Flying isn’t my favorite mode of transportation. I can’t sleep, even on overnight flights. After all, somebody has to stay awake to hold the plane up.
In packing, I remind my wife to stow her manicure scissors in her luggage. She reminds me to do the same with my knife.
I’m not referring to a butcher knife or one big enough to skin rabbits, but to a 2-inch-long Swiss knife that I carry with me always.
I’ve frequently arrived at the airport only to discover the knife in my pocket. I hand it to some airport employee, remarking, “Here’s a little gift for you.”
Another thing we wonder about as we arrive at checkpoint Charlie is whether it’s OK to take the pound or two of Wilbur’s barbecue to my daughter’s family in Florida. It is.
We never worried about fellow passengers packing guns until a Tennessee man recently was arrested for having a loaded pistol in his carry-on bag.
I thought of my grandmother’s comment, “What’s this world coming to?” whenever she encountered the incredible, the stupid or outrageous. I felt some of that outrage and angst recently at a medical lab. Posted prominently was a sign reading “No guns allowed.”
Some readers like to air their gripes here. Raleigh’s Dudley Price is tired of the ongoing debate over the best varieties of North Carolina barbecue:
“What we should be doing is trying to figure out why nobody can make a decent crab cake,” he wrote. “Crabs make up one of North Carolina’s main seafood catches. But go to many restaurants and the crab cake you’ll be served will be crammed with bread filler and taste more like a wad of greasy mush than anything that came from the sea.
“In Maryland or Virginia, crab cake will have zero bread, only lumps of succulent bluefin held together with egg white.
“Florida restaurant critic Chris Sherman notes that many restaurants use bread to save money. I’m betting eateries could sell more, even at higher prices, if they’d serve a REAL crab cake and hold the bread.”
Some of my folks in the foothills are really upset. Their preacher has quit.
“He was there one Sunday and by next Sunday he and his family had joined another church!” my niece lamented. “He’d been with us nine years. He’s no cornfield preacher. He’s educated. I liked him a lot.”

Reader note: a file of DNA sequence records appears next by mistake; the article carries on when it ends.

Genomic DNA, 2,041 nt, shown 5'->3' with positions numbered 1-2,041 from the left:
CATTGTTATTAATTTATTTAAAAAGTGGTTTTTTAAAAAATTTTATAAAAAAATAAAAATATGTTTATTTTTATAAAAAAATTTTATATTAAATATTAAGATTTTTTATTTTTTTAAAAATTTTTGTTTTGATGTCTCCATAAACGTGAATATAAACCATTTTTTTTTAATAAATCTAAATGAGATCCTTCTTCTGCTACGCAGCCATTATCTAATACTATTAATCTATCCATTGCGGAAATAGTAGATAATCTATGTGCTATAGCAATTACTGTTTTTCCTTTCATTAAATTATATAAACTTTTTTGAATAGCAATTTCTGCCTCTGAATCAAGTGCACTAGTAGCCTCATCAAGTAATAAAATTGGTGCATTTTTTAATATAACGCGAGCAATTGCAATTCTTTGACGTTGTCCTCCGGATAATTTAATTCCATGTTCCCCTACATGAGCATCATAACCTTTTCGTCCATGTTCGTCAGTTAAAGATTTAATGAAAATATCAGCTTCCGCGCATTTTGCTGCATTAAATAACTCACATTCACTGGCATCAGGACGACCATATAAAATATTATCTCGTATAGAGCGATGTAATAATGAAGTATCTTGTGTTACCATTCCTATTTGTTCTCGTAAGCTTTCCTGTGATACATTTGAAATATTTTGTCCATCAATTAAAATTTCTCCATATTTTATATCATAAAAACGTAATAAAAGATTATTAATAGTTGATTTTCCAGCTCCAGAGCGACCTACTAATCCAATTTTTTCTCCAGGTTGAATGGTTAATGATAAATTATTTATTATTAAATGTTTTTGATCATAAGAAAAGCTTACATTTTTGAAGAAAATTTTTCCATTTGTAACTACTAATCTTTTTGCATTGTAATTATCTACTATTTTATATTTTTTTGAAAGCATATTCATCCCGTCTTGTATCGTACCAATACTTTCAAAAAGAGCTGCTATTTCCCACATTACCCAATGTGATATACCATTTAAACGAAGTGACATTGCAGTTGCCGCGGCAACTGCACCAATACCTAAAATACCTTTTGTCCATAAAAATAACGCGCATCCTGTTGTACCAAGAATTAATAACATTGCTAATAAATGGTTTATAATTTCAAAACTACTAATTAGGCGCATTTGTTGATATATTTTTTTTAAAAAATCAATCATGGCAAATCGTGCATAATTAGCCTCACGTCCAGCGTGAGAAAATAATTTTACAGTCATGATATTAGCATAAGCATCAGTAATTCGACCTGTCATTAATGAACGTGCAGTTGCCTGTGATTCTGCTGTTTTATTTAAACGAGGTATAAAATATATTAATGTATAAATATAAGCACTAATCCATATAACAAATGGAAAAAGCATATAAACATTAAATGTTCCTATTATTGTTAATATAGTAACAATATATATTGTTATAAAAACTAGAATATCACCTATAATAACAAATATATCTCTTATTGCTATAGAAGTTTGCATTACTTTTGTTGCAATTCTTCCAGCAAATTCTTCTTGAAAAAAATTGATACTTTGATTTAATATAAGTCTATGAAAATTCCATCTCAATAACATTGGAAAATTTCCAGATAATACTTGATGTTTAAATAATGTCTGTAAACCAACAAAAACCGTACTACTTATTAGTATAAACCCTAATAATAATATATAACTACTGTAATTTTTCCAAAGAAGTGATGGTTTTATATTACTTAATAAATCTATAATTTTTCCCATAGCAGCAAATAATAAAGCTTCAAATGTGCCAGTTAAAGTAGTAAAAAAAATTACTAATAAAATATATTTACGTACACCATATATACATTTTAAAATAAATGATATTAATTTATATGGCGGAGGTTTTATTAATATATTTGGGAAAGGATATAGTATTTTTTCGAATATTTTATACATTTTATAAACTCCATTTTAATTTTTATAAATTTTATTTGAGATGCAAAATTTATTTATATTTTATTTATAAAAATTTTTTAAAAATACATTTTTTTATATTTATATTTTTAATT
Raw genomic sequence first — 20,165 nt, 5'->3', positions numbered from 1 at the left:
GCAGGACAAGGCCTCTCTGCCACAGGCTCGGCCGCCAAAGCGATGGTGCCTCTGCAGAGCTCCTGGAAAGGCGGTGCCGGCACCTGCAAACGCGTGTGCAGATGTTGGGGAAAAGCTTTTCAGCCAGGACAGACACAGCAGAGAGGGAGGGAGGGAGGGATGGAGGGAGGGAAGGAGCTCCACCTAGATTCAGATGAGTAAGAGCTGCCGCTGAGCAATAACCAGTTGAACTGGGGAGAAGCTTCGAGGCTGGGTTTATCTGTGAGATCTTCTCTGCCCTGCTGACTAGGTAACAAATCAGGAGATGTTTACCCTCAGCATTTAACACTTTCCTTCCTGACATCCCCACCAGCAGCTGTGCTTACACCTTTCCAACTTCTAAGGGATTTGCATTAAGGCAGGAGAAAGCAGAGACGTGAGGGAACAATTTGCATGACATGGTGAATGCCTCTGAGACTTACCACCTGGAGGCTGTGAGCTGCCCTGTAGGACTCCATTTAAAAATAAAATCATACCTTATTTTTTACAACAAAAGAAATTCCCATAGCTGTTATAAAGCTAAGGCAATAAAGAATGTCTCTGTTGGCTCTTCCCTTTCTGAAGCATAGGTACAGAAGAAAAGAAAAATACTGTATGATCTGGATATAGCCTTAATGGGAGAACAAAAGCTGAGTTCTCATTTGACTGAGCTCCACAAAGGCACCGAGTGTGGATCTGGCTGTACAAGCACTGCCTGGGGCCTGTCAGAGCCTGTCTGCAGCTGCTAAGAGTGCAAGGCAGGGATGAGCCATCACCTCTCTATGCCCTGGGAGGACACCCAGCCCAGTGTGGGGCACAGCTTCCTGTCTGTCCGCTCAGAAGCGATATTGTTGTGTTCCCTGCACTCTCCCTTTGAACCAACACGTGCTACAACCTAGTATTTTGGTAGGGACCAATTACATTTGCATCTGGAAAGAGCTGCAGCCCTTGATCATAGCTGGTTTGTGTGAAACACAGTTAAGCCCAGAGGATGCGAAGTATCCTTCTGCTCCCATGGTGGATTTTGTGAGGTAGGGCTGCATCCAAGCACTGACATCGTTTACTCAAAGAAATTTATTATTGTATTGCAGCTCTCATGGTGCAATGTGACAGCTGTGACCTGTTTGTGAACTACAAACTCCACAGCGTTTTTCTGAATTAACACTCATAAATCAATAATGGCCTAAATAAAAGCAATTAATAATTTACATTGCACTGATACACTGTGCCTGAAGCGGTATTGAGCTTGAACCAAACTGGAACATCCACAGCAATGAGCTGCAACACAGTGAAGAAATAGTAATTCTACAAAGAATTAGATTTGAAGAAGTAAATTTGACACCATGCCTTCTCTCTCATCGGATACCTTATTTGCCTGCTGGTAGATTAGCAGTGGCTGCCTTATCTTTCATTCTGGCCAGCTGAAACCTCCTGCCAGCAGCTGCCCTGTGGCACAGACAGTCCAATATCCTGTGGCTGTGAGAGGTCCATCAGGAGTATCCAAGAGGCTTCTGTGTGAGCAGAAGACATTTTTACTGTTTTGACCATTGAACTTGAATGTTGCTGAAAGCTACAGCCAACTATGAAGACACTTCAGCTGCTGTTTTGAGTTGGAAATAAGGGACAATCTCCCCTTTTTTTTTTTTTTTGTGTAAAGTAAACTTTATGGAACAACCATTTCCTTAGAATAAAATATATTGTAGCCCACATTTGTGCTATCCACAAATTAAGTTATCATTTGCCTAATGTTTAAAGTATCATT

What further irritates the congregation is that the Board of Deacons won’t tell why the minister resigned. This, of course, leads to all kinds of speculation.
When I suggested that perhaps he was “called” to the other church, a favorite anecdote came to mind.
It involved a preacher who announced one Sunday that he had been invited to pastor a larger and more prestigious congregation. He said he’d be spending time in prayer before deciding to stay or leave.
That afternoon, a parishioner called on the minister. When he knocked, the minister’s little son came to the door.
Asking to speak to the minister, he was told, “Daddy can’t be bothered now. He’s talking to God about whether we should move to the new church or not.”
When the caller asked to speak to his mother, the child explained, “She can’t come either. She’s upstairs packing.”
Last word on y’all
Well-known Tar Heel author Margaret Maron remembers a Saturday Evening Post poem she learned in childhood “… because I was so offended when Hollywood had a sexy, supposedly Southern, blonde drape herself over a man and say things like ‘Would you-all freshen my martini?’ ”
It offers a clear guide on the proper use of “y’all.”
Come all of you from other parts,
Both city folks and rural,
And listen while I tell you this:
The word “you-all” is PLURAL.
If I should say to Hiram Jones,
For instance, “You-all’s lazy.”
Or “Would you-all lend me your knife?”
He’d think that I was crazy.
And when we say, “Now you-all come
Or we shall all be lonely,”
We mean a dozen folks perhaps,
And not one person only.
Snow: 919-836-5636 or firstname.lastname@example.org